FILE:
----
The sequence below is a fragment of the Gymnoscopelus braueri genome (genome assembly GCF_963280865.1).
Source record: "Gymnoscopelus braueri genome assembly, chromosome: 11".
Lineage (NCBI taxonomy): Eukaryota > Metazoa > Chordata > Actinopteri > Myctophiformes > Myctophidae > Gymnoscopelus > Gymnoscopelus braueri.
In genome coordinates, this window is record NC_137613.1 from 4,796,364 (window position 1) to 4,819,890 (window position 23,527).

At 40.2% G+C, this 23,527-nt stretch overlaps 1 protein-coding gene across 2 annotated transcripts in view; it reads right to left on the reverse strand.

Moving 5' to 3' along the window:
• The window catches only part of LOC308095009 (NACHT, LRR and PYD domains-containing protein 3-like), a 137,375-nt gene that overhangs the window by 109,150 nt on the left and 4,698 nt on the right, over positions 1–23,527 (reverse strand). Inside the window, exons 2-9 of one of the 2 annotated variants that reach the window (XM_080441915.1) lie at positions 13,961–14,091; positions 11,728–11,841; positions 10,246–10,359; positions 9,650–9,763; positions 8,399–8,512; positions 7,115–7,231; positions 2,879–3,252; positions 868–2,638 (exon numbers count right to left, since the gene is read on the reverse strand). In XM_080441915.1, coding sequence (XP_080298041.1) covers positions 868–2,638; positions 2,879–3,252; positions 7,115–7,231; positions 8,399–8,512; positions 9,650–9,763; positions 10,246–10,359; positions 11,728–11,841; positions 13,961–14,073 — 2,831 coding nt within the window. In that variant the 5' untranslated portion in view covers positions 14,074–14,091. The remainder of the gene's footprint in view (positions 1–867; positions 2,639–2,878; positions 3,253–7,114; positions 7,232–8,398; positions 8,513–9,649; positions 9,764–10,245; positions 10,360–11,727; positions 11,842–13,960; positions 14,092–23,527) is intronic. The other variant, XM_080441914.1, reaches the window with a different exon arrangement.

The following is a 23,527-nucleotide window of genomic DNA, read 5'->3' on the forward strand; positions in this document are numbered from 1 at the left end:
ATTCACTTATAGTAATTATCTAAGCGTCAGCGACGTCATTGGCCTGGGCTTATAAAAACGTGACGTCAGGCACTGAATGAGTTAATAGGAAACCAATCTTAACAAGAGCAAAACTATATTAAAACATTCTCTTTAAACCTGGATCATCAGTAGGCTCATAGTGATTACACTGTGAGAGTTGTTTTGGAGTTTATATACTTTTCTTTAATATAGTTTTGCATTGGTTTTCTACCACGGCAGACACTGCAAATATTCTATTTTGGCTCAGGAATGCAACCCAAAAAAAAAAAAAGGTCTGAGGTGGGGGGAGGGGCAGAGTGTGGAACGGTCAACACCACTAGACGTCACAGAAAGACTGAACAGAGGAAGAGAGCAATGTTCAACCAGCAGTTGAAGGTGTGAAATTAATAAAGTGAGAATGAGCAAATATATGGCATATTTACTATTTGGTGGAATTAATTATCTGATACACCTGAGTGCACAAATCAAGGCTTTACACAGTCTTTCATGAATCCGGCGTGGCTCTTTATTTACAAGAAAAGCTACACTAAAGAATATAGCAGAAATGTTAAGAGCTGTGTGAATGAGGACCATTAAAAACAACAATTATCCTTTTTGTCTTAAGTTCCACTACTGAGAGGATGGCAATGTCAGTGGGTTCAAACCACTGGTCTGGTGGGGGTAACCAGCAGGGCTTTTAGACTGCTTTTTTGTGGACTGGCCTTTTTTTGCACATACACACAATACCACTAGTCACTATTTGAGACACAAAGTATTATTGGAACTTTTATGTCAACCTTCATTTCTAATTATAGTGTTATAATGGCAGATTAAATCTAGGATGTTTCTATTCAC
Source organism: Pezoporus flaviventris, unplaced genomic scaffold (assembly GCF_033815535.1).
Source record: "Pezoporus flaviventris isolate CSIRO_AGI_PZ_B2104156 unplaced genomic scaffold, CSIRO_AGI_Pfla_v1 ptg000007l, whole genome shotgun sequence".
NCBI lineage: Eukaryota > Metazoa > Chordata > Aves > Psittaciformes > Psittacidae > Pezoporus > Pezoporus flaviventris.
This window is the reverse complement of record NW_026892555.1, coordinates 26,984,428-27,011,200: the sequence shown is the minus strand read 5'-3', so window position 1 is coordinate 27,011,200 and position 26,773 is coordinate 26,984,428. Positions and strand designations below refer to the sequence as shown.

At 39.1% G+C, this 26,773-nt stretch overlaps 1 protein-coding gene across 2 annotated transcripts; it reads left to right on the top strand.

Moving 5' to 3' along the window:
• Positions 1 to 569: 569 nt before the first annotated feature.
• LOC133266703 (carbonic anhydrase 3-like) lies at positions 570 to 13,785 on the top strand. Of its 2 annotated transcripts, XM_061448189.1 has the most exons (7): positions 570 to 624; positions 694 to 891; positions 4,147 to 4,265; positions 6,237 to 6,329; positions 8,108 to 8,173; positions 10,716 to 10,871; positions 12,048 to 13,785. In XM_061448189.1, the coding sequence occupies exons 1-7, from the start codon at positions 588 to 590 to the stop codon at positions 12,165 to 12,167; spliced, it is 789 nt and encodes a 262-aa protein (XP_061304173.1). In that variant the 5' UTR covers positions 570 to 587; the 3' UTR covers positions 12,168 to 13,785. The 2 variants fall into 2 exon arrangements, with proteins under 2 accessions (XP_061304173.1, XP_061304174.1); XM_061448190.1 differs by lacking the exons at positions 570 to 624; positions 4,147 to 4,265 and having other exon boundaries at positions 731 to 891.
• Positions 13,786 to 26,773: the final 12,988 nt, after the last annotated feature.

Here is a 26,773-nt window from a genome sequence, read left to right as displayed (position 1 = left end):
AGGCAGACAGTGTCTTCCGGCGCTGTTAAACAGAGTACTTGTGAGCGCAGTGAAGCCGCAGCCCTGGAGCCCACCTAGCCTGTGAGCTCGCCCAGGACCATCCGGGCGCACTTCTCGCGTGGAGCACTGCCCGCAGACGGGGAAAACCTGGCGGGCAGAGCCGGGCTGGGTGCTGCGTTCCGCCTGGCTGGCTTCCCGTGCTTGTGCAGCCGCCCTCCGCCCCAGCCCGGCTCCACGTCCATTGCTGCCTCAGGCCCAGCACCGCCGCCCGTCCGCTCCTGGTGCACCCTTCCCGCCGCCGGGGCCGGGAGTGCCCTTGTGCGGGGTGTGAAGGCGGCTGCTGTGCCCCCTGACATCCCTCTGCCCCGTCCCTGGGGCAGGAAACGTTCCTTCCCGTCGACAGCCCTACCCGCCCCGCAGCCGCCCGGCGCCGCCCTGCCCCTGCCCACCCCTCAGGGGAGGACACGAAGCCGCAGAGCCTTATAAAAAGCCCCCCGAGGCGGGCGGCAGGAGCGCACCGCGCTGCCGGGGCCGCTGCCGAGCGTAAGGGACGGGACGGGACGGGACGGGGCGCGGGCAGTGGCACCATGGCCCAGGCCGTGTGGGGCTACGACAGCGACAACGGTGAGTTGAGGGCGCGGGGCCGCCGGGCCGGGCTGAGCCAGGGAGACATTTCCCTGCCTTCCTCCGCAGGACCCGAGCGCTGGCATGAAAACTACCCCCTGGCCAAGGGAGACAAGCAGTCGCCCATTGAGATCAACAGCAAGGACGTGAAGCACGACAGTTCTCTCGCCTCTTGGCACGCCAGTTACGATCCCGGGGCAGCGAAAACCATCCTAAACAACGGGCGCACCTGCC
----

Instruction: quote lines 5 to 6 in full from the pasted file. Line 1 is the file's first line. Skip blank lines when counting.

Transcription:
At 40.2% G+C, this 23,527-nt stretch overlaps 1 protein-coding gene across 2 annotated transcripts in view; it reads right to left on the reverse strand.

Moving 5' to 3' along the window: